During the COVID pandemic, the University has moved one palpable notch into a techno-capitalist pedagogy. In some cruel irony, most of us casuals at the University of Melbourne feel lucky to be back to teaching—knowing that thousands of jobs were cut in the Australian University sector in 2020—on contracts that terminate at the end of each semester and accommodate no sick or annual leave. Some have returned to campus with lingering injuries caused by haphazard workspaces that we erected at home last year during a succession of lockdowns (anecdotes of makeshift desks on dinner tables, couches, and bathroom cabinets make a whole dystopian genre in itself). The gymnastics of casual teaching, underrated as it was, has carried through teaching online in a workplace-fluid campus. Relegated to hotdesking in a communal room, we have to teach on Zoom, sometimes in the same room where fellow tutors prepare for their classes. This is paired with the common complaint that students refuse to turn on their cameras, which feeds into the affective resistance to the demands of theory and close reading.
To add to it all, the anxiety around payment has been heightened to a new pitch. We are in constant negotiation about how much we can be paid for various components of teaching—delivery, marking, student support, lecture attendance. The implicit consensus is that between claiming longer hours and doing a perfunctory job, it is in everyone’s best interest to stick to the latter (Duffy). Rumours circulate that coordinators who are more realistic about the tutors’ time commitments can get into trouble for approving of hours that the managerial class find excessive or avoidable. The implication is that some subjects that we are teaching are too expensive for the University to run again next year. While casuals may get blacklisted by universities for raising the alarm on underpayment, investigations into allegations of the University’s payment of casuals by the Fair Work Ombudsmen are in full swing (Zhou). Casual academics teach in an incriminating workplace, tense with allegations of wage theft and overclaiming. The result is the feeling that you are always being watched, and you are always watching others, and that your performance is constantly measured, monetised, and potentially disputed. To continue like this will mean that the University will mutate ever more comfortably into a surveillant society for casual teachers, where the fear of punishment, becomes a more pronounced element in moulding academic behaviour.
Thinking about punishment might be useful to disabuse us of residual notions of the University as a permissive laboratory open to the possibility of revolt—a real University—for, Bill Readings wrote in The University in Ruins,: ‘no such institution has ever existed’ (Readings 5). It also helps to avoid the well-implied dichotomy of the professoriate as the good guys versus the managerial class as the bad guys. The ambivalence (if not downright adherence) of some senior academics towards the neoliberal agenda peeks through in occasional op-eds, which disingenuously blame the fiscal punishment of the university sector on the Left’s political overcorrection, and intolerance. In What’s the Use? Sara Ahmed has shown that the Benthamite utilitarianism of the modern University is not so much an external political intervention into the university as its sophisticated mechanism of governance. However, even the more cynical observers are finding the sheer speed of the dissipation of the University baffling; for, as its ultimate trick, it has somehow managed to hold on to amateurish disinterest in the intellectual outcome and merge it with a mad pursuit of the maximisation of efficiency, through outsourcing academic labour. Stefan Collini reminds us that the University and capitalism coexisted for at least 150 years without such a passionate embrace for the better part of this period. One of the foundational principles of the University’s existence since the 19th century has been precisely its ‘alternative ethic or antidote to the commercial world’ (16).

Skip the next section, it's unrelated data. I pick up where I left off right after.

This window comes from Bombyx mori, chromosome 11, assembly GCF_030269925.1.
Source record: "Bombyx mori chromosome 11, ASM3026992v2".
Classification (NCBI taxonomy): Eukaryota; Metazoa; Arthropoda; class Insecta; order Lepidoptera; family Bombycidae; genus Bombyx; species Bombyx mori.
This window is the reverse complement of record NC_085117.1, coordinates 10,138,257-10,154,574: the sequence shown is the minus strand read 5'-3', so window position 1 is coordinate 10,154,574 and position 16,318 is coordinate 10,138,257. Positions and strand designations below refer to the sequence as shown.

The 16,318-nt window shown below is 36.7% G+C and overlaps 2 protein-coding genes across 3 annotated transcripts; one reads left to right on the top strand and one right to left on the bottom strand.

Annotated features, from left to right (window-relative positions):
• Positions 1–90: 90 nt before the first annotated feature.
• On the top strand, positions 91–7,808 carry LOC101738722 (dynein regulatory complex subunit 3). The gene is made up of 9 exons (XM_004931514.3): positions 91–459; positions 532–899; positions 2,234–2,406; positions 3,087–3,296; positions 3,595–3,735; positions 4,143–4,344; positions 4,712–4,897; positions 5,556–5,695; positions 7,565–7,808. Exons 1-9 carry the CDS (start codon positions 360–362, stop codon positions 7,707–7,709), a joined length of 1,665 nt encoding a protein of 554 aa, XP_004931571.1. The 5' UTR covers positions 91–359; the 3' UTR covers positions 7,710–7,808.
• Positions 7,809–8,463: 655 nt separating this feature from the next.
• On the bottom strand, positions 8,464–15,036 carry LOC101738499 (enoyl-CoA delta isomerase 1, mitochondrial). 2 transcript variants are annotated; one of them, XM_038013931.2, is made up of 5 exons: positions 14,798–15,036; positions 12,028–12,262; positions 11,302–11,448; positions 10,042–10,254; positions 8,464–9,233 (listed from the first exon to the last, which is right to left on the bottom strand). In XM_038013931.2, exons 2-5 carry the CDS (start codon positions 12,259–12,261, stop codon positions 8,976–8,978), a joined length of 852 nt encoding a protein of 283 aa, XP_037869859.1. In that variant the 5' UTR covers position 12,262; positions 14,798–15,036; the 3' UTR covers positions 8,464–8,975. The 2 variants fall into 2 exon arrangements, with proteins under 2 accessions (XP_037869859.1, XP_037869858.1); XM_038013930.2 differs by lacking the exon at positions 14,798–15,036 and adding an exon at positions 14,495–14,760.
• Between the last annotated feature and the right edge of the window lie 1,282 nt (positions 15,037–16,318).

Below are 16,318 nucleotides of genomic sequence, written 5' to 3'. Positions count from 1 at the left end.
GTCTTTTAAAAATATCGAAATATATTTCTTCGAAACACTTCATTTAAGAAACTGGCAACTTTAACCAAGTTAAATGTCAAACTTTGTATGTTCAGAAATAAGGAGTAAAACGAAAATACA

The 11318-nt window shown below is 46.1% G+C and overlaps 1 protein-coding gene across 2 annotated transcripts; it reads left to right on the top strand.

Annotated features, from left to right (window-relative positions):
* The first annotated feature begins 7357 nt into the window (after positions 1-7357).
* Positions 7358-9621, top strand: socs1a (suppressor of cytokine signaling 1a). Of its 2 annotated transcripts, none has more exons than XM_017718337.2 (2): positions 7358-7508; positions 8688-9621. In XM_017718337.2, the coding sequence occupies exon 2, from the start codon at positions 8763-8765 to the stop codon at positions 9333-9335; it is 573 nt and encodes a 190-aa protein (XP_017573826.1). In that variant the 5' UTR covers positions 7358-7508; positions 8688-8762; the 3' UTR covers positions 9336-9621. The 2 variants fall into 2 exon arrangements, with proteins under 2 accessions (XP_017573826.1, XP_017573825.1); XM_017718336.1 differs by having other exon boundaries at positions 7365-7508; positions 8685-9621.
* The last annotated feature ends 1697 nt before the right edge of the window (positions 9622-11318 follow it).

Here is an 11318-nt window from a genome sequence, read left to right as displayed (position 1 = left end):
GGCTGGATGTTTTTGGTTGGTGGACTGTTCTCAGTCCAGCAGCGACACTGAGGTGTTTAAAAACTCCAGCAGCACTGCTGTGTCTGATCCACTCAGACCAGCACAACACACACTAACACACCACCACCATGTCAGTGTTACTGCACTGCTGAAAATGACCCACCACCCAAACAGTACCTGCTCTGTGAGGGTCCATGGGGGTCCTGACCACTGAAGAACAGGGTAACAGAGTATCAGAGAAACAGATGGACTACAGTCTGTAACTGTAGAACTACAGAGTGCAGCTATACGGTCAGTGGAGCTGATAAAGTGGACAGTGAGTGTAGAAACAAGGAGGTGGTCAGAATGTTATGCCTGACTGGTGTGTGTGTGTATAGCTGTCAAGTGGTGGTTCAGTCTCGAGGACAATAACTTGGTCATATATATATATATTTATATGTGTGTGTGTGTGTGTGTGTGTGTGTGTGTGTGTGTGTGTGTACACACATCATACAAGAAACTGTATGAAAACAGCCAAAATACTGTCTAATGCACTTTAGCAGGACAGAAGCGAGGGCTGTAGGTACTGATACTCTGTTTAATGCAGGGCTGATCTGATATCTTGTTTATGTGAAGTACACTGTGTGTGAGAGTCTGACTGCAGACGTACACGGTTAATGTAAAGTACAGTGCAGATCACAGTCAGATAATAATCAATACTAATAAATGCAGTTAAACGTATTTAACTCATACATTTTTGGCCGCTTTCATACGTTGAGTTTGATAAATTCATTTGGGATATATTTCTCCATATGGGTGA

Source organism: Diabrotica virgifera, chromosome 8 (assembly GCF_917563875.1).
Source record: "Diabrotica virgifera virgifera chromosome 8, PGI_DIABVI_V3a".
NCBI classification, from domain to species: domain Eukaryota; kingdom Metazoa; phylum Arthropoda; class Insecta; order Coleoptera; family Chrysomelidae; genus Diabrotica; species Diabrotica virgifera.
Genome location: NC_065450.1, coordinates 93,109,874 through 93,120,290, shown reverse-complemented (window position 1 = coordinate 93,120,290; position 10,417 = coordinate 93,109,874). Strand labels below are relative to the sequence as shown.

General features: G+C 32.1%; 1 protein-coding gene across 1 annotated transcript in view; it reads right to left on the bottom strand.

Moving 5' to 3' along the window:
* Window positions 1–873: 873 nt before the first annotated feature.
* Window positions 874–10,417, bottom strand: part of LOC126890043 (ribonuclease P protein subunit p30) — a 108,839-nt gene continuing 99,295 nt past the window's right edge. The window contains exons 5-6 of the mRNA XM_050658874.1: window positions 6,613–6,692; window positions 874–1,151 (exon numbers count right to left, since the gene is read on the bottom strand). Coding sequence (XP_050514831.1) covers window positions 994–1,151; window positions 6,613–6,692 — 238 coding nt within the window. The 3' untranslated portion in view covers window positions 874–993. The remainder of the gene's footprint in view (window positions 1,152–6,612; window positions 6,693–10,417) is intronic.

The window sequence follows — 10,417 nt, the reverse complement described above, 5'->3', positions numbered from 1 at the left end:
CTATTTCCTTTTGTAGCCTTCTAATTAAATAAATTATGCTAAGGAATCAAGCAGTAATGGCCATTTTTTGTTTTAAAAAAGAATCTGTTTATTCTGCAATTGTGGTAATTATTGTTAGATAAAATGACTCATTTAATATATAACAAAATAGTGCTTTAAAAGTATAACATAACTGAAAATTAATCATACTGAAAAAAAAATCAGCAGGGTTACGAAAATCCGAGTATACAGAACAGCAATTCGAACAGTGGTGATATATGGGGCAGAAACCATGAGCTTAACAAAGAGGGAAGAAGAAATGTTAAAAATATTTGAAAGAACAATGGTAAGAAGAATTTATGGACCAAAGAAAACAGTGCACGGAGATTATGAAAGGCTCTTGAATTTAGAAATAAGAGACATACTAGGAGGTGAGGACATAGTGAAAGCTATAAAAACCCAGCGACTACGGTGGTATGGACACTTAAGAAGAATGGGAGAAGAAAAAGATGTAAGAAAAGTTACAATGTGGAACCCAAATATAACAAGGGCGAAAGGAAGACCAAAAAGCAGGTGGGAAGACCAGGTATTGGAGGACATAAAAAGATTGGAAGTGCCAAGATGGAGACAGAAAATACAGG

Why is it, then, that the University is unravelling at an astonishing rate despite many advocates for an intervention into, or at least a deacceleration of, its submission to extreme marketisation? Thomas Mathiesen’s concept of synopticon may allow a way of appreciating the rabid syncretism of the University and the market’s increasing dependence on technocorrective machinery. In a 1997 article, ‘The Viewer Society’, Mathiesen warned against the function of technology for its potential to become a tool for biopolitical discipline and punishment through controlling ‘many by many’. The synopticon surveillance neutralises the dissenting ideological inclinations and resistance towards the ever-present regime of surveillance. This ‘vast hidden apparatus’ would render individuals ‘unable to point concretely’ to it which, in effect, makes us ‘arrange our affairs accordingly, perhaps without being fully aware of it. We remain, in our attitude, communists, left-oriented, or what have you, but adjust in terms of behaviour (229).